May 8, 2005

Self check-out stands.

Whose idea were they? Why are they becoming an increasingly common sight in major stores? What do they represent?

My father and I were shopping at Home Depot today, and ended up collecting a few items to ring up at the register. Only one 'regular' register was lit up, however, and it was entirely unoccupied. Actually, two female clerks were standing just on the other side, but their backs were turned and they were clearly too busy to serve any customers. After all, an entire section of self-check out stands was waiting nearby, waiting for the customer to take matters into his own hands and serve himself. I wandered over to these brilliant next-generation inventions, and simply marveled for a few moments...

Yes, with this breakthrough new feature, the customer can now be his own cashier! Forget the old-fashioned method of placing your items on a conveyor belt and having an actual human scan your UPC labels for you. You can do it all by yourself, providing you are competent enough to follow the instructions generated by a repetitious computer voice. It's really as simple as waving the bar codes of the items you intend to purchase over a flat glass surface. If you hear a beep, be sure to give yourself a pat on the back. The beep means you were successful. Now, simply repeat for all other items present in your basket, but be sure to place them on the counter to the left so the computer knows when to thank you for your business! Next comes the hard part... selecting your method of payment. If you have trouble deciphering the complicated symbols on the touch screen, you can always ask the clerk at the podium nearby. Certainly, she would not mind taking a break from watching you like a hawk or playing pocket Solitaire. If she's already busy assisting another valued self-check out customer who claims to have had a $50 bill eaten by the machine, though, you had better have bought something soft to sleep on while you're waiting. Alternatively, you could call the manager, who would pop up in the form of a holographic image who would quickly and professionally attempt to resolve your dilemma by encouraging you to press 1 for English, press 2 for Espanol, or press 3 for Francois. If you are able to make a successful payment, however, it's best to scoop up all your items in a hurry--the computer develops an impatient tone if you don't sweep all your purchased goods up off the counter in a matter of seconds. Indeed, there is nothing like the customer doing a cashier's job while the cashier stands by and watches the customer work.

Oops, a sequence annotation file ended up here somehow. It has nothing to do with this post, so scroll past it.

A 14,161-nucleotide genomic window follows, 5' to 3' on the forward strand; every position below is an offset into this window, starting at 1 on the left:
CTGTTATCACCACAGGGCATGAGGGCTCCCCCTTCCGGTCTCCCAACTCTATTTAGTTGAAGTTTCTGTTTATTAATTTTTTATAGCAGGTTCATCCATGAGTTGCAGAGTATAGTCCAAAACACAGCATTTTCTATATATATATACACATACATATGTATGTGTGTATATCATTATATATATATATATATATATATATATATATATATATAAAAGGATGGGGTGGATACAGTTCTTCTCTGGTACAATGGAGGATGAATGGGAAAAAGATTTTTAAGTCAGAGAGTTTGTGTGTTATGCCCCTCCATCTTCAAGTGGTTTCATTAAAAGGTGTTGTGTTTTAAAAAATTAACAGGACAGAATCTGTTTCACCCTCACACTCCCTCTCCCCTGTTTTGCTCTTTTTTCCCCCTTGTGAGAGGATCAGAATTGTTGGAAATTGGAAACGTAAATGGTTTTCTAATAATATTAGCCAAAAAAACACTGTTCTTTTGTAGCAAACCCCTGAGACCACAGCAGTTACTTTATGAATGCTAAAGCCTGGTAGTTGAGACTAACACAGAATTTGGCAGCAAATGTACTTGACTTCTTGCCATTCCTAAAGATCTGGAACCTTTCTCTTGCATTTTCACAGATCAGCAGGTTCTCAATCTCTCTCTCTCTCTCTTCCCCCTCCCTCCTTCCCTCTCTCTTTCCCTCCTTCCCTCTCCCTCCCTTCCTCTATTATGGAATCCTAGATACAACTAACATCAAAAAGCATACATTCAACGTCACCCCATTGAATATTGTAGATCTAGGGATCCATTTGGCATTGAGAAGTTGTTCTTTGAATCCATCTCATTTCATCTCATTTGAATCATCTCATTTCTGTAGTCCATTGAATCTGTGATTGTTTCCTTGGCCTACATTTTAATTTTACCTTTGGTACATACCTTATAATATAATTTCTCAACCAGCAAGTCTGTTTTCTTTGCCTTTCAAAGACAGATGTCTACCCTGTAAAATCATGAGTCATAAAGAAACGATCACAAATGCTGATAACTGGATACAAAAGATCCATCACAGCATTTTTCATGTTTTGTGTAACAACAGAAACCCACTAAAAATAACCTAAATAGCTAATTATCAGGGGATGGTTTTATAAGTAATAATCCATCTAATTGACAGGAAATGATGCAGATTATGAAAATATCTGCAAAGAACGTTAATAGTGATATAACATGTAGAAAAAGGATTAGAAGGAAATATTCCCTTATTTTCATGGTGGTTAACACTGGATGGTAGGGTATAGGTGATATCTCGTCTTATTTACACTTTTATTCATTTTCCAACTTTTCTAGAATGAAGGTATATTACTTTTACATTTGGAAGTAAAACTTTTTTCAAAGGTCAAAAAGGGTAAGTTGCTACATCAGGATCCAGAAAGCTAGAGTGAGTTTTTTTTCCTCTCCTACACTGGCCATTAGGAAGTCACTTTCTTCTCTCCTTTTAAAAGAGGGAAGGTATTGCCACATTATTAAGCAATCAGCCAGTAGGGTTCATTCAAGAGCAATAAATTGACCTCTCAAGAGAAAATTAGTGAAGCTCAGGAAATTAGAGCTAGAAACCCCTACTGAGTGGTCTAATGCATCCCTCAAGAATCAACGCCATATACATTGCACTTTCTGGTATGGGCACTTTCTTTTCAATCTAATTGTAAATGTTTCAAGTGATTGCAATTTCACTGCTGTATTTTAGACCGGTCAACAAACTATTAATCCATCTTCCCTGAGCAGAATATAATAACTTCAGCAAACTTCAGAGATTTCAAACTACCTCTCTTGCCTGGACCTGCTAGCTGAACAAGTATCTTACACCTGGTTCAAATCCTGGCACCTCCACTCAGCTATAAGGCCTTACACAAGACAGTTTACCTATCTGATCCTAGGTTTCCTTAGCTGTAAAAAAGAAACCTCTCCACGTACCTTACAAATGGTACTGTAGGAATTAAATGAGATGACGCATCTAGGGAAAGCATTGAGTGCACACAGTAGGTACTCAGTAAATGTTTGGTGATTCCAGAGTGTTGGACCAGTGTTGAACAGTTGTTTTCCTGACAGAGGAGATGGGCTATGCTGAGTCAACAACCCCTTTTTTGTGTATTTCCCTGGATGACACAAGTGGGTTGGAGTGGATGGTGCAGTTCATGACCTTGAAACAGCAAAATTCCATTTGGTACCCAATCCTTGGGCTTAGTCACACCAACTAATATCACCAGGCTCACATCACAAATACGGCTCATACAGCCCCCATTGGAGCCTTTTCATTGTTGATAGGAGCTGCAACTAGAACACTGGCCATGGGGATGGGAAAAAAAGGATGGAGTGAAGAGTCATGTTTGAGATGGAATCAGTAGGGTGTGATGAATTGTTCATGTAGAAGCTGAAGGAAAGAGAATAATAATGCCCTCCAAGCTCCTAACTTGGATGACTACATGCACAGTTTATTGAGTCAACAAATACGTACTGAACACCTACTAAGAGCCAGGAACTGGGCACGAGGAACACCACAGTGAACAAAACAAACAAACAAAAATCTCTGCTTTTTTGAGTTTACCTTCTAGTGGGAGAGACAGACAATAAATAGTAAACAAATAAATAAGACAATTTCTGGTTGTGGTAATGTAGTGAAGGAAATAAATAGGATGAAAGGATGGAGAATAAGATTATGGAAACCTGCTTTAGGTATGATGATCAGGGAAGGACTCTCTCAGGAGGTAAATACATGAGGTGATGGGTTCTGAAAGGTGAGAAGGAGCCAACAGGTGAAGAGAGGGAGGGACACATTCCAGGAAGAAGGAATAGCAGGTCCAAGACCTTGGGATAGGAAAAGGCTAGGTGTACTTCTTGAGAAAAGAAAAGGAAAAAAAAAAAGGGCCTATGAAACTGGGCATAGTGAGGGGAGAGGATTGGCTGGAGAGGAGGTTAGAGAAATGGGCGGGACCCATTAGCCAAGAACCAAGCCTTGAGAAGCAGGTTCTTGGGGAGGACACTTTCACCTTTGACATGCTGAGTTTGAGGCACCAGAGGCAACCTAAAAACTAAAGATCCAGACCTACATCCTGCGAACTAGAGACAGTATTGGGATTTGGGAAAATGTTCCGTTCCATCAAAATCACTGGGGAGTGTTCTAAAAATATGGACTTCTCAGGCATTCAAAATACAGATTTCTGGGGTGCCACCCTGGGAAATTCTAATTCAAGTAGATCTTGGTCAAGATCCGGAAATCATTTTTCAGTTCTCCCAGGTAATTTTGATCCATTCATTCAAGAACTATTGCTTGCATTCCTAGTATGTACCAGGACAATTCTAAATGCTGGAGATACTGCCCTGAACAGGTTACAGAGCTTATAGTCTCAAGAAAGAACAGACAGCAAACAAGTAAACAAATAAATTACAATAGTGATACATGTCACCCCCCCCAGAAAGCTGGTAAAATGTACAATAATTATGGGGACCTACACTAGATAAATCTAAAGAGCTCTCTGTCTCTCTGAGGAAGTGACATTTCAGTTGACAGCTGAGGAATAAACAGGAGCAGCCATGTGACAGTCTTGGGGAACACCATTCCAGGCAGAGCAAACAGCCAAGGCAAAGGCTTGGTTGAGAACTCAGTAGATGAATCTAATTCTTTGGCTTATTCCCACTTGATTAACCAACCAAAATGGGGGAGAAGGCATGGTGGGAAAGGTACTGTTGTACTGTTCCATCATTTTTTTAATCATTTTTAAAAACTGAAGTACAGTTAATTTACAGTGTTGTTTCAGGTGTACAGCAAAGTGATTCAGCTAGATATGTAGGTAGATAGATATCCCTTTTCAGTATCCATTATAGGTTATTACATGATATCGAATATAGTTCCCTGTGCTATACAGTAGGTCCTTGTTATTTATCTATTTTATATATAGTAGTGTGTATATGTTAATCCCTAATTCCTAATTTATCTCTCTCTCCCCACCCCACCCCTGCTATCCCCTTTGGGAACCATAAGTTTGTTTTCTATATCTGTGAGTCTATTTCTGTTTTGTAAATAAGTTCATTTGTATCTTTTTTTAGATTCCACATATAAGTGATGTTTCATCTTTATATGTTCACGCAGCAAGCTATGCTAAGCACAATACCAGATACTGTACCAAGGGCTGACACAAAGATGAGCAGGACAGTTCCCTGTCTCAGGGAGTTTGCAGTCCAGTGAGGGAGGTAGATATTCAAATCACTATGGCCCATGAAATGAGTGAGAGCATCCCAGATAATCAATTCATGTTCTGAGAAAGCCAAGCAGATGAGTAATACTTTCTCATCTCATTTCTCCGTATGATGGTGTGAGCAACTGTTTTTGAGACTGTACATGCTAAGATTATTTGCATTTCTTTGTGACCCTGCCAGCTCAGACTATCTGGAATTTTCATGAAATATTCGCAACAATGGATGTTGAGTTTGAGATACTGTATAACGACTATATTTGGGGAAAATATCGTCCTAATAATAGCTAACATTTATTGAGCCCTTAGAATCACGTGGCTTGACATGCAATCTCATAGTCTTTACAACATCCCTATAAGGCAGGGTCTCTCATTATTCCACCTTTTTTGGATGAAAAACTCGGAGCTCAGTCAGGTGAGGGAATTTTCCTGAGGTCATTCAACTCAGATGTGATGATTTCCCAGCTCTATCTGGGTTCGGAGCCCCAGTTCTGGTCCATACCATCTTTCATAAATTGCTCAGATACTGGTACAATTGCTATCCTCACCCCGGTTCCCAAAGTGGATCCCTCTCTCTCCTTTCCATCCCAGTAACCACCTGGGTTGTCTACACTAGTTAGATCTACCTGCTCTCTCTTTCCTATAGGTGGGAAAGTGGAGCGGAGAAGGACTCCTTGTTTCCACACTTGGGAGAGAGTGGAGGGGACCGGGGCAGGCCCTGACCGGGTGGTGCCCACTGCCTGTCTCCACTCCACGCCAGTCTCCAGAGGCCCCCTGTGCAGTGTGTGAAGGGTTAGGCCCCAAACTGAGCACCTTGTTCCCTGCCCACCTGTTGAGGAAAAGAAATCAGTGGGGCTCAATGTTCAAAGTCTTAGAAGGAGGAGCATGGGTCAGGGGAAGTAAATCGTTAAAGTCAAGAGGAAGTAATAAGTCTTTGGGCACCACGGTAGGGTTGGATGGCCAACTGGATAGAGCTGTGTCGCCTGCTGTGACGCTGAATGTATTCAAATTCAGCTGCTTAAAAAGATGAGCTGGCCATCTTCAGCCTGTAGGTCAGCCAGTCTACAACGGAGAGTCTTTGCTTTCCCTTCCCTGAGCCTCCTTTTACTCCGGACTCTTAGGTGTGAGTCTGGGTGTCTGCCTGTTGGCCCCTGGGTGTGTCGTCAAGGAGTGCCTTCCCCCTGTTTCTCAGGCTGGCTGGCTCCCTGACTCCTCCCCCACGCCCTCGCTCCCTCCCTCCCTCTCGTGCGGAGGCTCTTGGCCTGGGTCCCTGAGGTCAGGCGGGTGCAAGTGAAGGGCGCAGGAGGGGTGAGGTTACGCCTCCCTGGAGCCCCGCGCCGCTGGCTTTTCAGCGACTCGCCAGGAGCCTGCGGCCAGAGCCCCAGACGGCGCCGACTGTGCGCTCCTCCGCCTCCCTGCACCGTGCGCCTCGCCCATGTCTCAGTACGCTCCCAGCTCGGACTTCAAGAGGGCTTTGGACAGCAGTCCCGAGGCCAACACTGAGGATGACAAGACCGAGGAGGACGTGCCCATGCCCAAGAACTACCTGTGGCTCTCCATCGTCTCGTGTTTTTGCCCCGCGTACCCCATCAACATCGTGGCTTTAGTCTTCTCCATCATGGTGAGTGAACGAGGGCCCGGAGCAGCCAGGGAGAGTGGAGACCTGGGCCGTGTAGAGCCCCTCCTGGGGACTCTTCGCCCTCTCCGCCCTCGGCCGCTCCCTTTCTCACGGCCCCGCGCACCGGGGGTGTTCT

That's what service is becoming like these days. Big outfits like Home Depot and Wal-Mart can certainly profit from placing a fair amount of the workload on the customers rather than hiring more cashiers. If someone can prove to me that self-check out stands were actually created and integrated into these stores for a different reason, one that actually serves to benefit the customers rather than give them the cold shoulder, I would appreciate it. Ordinarily, I prefer doing most things for myself, but when it comes to shopping at a store, I would at least like to experience the common courtesy of having my groceries scanned and bagged for me. As paradigms change, however, this could perhaps become a thing of the past. Perhaps all check out lines will become automated, and human labourers at the register will become a dying breed like men who deliver milk to houses. After all, when fixed capital can do the job more quickly and efficiently, and without requiring a coffee break, why use humans? Someday, "service with a smile" will be little more than a vestigial memory.

This is also evident when requesting a doggy bag or take-home box in a restaurant. I remember when the waitress or waiter would bring the container to the table, place the food the customer requested to be saved in the container, and then seal it up. Now, they do nothing more than give the container to the customer and expect them to do it for themselves... at least where I live. So much for a little extra effort, and so much for a better tip. It is quite saddening that service standards have dropped so substantially over the decades. People in this society generally do not seem to have as much pride in their work as they used to. I suppose multinational corporations can absorb much of the blame for that. Why bother delivering customer satisfaction when you are the king of capitalistic monopolies and could get away with murder?

1 comment:

Anonymous said...

It's supposed to be an IT miracle, or so said a presentation from a previous course.

I believe the self checker will be coming to Canada soon to Walmart's competitor, Zellers. In order for Zellers to be competitive and hopefully gain market share from Walmart, the self checker could be it. You're right, it will reduce labour costs.

However, there are other reasons why they're being integrated. The self checker is marketed to make the lives of customers easier. So many customers are impatient and don't have enough time to endure the minutes wasted in queues. The last thing a company wants is a customer leaving their store dissatisfied. So the self checker caters to those impatient customers.

So there's one reason. You have to admit that there are so many more people that are so impatient. Some places should have some sort of automated self checker. For example, the University of Alberta library has a self check out for books. I like the added feature as it saves time waiting. On the flip side, I think I'd rather wait in a line than put through my own purchases while in a department store.

I don't by any means, support the self checker. They are appropriate in certain circumstances.